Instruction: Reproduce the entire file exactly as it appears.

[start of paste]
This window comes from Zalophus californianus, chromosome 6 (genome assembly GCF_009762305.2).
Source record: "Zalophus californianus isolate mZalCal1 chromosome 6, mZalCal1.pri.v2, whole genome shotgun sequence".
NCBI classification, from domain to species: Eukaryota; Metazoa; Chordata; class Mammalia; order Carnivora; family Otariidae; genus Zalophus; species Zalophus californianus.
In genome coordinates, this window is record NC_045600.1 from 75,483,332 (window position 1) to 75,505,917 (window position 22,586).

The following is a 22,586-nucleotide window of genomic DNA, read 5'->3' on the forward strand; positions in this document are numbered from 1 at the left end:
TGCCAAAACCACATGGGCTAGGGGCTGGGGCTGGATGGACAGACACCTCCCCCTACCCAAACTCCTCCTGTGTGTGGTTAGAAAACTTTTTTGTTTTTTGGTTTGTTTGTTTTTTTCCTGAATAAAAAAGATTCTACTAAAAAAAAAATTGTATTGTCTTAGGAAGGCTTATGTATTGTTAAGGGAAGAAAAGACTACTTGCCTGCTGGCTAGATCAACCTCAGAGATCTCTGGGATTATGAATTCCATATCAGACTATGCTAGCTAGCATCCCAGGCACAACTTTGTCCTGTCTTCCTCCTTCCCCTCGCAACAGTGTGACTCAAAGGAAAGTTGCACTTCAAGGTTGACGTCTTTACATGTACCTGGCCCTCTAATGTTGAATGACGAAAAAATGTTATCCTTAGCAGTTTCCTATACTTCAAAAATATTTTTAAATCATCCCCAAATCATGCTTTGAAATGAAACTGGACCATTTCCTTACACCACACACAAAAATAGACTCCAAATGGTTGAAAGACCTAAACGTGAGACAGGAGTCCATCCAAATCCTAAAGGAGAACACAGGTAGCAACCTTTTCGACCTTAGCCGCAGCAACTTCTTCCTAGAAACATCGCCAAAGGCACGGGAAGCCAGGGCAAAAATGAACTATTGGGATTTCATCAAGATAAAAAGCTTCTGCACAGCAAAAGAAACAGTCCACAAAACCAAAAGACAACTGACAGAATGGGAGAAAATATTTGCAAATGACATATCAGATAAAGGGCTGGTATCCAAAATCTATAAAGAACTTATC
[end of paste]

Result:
This window comes from Zalophus californianus, chromosome 6 (genome assembly GCF_009762305.2).
Source record: "Zalophus californianus isolate mZalCal1 chromosome 6, mZalCal1.pri.v2, whole genome shotgun sequence".
NCBI classification, from domain to species: Eukaryota; Metazoa; Chordata; class Mammalia; order Carnivora; family Otariidae; genus Zalophus; species Zalophus californianus.
In genome coordinates, this window is record NC_045600.1 from 75,483,332 (window position 1) to 75,505,917 (window position 22,586).

The following is a 22,586-nucleotide window of genomic DNA, read 5'->3' on the forward strand; positions in this document are numbered from 1 at the left end:
TGCCAAAACCACATGGGCTAGGGGCTGGGGCTGGATGGACAGACACCTCCCCCTACCCAAACTCCTCCTGTGTGTGGTTAGAAAACTTTTTTGTTTTTTGGTTTGTTTGTTTTTTTCCTGAATAAAAAAGATTCTACTAAAAAAAAAATTGTATTGTCTTAGGAAGGCTTATGTATTGTTAAGGGAAGAAAAGACTACTTGCCTGCTGGCTAGATCAACCTCAGAGATCTCTGGGATTATGAATTCCATATCAGACTATGCTAGCTAGCATCCCAGGCACAACTTTGTCCTGTCTTCCTCCTTCCCCTCGCAACAGTGTGACTCAAAGGAAAGTTGCACTTCAAGGTTGACGTCTTTACATGTACCTGGCCCTCTAATGTTGAATGACGAAAAAATGTTATCCTTAGCAGTTTCCTATACTTCAAAAATATTTTTAAATCATCCCCAAATCATGCTTTGAAATGAAACTGGACCATTTCCTTACACCACACACAAAAATAGACTCCAAATGGTTGAAAGACCTAAACGTGAGACAGGAGTCCATCCAAATCCTAAAGGAGAACACAGGTAGCAACCTTTTCGACCTTAGCCGCAGCAACTTCTTCCTAGAAACATCGCCAAAGGCACGGGAAGCCAGGGCAAAAATGAACTATTGGGATTTCATCAAGATAAAAAGCTTCTGCACAGCAAAAGAAACAGTCCACAAAACCAAAAGACAACTGACAGAATGGGAGAAAATATTTGCAAATGACATATCAGATAAAGGGCTGGTATCCAAAATCTATAAAGAACTTATC